Science and Technology, STS

The study of science and technology is a central and vital component of anthropological research focused on both past and present. Archaeological research on technology is concerned with evaluating, reconstructing, and exploring the social and cultural implications of the full suite of activities involved in the manufacture of objects, from the initial acquisition of raw material through various steps in creation, into stages of reuse and discard. In archaeology, the reliance on material remains of the past to study human behavior makes the connection between those remains and technology a pivotal question in the field. Current department interests are wide-ranging, and include the processes involved in technological change, the organization of specialized production and its relationship to social organization, and ...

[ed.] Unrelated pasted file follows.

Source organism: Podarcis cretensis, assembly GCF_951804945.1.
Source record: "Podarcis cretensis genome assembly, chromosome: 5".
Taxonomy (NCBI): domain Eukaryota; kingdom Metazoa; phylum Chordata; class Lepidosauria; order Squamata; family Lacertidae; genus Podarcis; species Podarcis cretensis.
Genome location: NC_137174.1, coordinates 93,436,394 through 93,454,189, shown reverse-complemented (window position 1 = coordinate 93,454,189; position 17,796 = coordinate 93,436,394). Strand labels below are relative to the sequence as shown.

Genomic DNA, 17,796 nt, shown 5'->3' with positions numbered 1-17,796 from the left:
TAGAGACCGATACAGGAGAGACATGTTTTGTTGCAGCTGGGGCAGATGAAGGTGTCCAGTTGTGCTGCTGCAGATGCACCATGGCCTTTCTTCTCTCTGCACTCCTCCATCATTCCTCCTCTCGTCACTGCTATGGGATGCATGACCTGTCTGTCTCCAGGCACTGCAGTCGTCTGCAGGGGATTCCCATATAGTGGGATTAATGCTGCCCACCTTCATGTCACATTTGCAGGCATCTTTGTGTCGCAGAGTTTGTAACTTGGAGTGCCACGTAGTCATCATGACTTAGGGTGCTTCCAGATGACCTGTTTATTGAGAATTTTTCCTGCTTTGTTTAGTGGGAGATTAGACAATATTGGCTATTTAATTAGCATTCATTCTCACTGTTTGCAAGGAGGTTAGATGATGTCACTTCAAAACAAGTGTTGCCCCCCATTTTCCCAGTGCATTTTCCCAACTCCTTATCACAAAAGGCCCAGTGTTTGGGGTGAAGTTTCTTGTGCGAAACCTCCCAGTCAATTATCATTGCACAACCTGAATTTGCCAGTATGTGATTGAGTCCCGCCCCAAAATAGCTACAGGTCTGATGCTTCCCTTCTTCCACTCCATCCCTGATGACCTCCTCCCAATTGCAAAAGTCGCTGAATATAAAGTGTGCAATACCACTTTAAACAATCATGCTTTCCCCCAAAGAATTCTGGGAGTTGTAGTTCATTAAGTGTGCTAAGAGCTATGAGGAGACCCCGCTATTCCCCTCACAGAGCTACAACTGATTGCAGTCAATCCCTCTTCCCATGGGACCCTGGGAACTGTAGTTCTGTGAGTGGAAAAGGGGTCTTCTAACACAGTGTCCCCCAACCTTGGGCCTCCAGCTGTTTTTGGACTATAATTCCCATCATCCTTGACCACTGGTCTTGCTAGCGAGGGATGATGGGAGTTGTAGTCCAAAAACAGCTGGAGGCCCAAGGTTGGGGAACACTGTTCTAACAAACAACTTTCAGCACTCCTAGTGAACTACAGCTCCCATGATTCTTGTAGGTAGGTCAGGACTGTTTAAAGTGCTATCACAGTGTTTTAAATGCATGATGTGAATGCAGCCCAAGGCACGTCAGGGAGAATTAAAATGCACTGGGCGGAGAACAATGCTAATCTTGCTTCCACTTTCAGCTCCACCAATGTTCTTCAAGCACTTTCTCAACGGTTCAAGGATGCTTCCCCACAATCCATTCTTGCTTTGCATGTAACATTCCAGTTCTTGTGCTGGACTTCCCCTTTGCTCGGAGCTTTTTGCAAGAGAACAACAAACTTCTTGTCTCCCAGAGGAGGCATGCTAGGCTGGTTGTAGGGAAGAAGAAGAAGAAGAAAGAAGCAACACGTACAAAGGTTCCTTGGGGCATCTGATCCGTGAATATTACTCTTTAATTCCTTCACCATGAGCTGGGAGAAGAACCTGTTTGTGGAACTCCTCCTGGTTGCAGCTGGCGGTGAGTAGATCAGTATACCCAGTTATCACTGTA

In Social Anthropology, Harvard faculty working in science and technology studies (STS) see science as a human product created by particular actors operating in specific cultural, political, and historical contexts. With scientific and technical knowledge foundational to the making of modern life and governance, STS has been a vital part of our work on the body, health, and population; on biomedicine and public health; and on governance, politics, and the state more generally. Current research in STS focuses on forensic science, biometrics and the politics of crime; engineering education and the making of colonial/postcolonial expertise; the professionalization of physicians and its distrust among patients, and the politics of transnational knowledge creation in the global obesity epidemic.

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